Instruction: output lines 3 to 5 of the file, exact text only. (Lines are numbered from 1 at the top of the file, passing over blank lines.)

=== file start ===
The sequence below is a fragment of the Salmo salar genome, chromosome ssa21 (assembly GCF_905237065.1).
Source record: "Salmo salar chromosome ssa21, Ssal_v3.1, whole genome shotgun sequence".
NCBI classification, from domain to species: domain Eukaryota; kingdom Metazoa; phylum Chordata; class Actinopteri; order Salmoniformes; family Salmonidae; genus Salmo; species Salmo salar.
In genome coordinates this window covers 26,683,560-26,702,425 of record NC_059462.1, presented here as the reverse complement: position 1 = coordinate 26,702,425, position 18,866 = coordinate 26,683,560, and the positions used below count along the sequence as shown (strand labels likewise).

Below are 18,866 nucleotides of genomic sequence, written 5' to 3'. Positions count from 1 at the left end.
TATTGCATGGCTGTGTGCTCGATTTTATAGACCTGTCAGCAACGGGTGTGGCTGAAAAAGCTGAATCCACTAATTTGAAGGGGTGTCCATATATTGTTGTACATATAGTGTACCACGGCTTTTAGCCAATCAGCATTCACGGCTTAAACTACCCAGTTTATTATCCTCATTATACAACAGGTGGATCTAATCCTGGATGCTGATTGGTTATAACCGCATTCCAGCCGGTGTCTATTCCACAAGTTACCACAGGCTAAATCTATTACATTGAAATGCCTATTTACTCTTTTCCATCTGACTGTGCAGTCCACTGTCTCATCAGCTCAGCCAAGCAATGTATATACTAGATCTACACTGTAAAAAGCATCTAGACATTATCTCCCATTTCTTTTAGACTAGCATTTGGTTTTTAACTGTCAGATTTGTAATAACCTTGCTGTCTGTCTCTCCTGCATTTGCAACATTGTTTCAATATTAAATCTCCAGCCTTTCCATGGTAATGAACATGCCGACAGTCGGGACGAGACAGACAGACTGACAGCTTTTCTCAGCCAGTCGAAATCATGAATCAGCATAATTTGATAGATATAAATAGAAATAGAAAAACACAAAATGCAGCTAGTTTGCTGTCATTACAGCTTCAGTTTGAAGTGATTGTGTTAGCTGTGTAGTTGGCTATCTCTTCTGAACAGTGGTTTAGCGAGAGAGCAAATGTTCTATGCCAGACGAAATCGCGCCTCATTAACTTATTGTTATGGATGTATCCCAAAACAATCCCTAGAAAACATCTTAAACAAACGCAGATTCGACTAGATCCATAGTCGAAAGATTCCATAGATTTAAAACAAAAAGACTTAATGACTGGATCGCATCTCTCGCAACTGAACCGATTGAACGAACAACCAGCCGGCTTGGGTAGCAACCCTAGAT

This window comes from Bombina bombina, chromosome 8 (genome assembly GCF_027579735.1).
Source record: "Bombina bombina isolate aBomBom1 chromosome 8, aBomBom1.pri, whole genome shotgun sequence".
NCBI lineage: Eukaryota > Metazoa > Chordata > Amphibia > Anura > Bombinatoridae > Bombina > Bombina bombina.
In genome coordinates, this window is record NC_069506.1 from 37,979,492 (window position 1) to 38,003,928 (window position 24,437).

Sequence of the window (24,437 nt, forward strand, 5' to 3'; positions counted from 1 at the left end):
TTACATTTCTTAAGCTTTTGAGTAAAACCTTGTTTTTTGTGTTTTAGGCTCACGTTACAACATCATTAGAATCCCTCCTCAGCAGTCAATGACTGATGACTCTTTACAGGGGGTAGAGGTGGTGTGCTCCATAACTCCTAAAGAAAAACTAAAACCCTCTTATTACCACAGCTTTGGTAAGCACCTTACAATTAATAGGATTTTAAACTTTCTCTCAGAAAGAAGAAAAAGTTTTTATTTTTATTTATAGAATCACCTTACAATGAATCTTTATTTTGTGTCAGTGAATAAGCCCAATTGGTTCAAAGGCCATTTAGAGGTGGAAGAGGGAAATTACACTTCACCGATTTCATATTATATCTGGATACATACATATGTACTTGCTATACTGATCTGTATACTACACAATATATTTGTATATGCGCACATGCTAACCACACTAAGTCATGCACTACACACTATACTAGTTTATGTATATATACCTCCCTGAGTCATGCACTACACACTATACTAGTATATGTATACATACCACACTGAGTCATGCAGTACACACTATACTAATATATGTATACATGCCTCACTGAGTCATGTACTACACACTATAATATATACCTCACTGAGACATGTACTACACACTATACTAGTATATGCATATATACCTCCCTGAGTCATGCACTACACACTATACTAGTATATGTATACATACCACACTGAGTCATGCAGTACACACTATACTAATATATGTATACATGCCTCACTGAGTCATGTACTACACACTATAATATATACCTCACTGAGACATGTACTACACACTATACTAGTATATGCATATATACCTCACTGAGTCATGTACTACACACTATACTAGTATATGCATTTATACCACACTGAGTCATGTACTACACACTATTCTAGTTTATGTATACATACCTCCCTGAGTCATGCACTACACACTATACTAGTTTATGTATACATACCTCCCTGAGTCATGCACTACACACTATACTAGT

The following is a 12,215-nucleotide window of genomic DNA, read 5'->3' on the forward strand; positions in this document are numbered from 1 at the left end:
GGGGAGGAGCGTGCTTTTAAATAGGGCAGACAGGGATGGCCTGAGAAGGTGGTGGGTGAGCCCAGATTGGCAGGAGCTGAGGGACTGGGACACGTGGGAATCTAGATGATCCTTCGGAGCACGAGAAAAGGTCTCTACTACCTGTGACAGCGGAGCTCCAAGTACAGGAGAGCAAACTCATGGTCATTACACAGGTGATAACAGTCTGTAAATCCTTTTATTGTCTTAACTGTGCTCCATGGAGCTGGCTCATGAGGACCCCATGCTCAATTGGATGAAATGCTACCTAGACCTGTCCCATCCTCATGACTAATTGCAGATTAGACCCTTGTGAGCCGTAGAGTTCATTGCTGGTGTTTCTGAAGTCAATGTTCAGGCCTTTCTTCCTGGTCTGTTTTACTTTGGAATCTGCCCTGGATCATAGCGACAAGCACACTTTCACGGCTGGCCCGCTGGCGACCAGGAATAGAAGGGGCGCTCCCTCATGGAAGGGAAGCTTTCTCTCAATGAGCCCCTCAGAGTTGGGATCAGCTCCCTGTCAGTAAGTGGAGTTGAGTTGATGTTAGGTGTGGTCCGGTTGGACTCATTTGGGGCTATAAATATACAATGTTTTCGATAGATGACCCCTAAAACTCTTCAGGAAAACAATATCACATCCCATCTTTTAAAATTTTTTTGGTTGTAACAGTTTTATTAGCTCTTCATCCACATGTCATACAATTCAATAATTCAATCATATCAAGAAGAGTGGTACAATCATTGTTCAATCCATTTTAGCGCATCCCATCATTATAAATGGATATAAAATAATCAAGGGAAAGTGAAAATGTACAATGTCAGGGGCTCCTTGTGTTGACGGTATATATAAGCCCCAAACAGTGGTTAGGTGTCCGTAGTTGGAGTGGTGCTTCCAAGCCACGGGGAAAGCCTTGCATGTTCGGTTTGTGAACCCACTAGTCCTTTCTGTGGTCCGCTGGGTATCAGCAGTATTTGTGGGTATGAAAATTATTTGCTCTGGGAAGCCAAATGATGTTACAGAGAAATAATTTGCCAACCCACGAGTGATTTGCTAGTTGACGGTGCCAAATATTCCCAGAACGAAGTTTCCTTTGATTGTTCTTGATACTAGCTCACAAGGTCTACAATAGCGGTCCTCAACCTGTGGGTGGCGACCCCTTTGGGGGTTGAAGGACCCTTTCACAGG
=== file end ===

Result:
NCBI classification, from domain to species: domain Eukaryota; kingdom Metazoa; phylum Chordata; class Actinopteri; order Salmoniformes; family Salmonidae; genus Salmo; species Salmo salar.
In genome coordinates this window covers 26,683,560-26,702,425 of record NC_059462.1, presented here as the reverse complement: position 1 = coordinate 26,702,425, position 18,866 = coordinate 26,683,560, and the positions used below count along the sequence as shown (strand labels likewise).

Below are 18,866 nucleotides of genomic sequence, written 5' to 3'. Positions count from 1 at the left end.